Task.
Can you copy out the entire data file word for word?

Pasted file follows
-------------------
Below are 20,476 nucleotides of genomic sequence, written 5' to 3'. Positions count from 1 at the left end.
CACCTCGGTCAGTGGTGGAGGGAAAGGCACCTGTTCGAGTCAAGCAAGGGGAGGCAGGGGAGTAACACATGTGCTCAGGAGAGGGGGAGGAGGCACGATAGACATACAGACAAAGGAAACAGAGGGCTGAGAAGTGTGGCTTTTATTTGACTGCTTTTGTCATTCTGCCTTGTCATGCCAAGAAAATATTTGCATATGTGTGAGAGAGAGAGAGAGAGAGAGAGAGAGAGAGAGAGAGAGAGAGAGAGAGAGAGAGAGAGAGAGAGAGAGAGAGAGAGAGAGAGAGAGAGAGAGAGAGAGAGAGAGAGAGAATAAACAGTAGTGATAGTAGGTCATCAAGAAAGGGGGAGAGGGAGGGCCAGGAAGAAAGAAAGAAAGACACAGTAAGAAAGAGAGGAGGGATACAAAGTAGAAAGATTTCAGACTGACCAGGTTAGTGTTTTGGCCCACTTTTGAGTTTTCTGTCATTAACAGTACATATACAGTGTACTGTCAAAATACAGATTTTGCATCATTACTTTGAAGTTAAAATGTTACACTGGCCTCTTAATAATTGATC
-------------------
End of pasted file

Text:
Below are 20,476 nucleotides of genomic sequence, written 5' to 3'. Positions count from 1 at the left end.
CACCTCGGTCAGTGGTGGAGGGAAAGGCACCTGTTCGAGTCAAGCAAGGGGAGGCAGGGGAGTAACACATGTGCTCAGGAGAGGGGGAGGAGGCACGATAGACATACAGACAAAGGAAACAGAGGGCTGAGAAGTGTGGCTTTTATTTGACTGCTTTTGTCATTCTGCCTTGTCATGCCAAGAAAATATTTGCATATGTGTGAGAGAGAGAGAGAGAGAGAGAGAGAGAGAGAGAGAGAGAGAGAGAGAGAGAGAGAGAGAGAGAGAGAGAGAGAGAGAGAGAGAGAGAGAGAGAGAGAGAGAGAGAGAGAATAAACAGTAGTGATAGTAGGTCATCAAGAAAGGGGGAGAGGGAGGGCCAGGAAGAAAGAAAGAAAGACACAGTAAGAAAGAGAGGAGGGATACAAAGTAGAAAGATTTCAGACTGACCAGGTTAGTGTTTTGGCCCACTTTTGAGTTTTCTGTCATTAACAGTACATATACAGTGTACTGTCAAAATACAGATTTTGCATCATTACTTTGAAGTTAAAATGTTACACTGGCCTCTTAATAATTGATC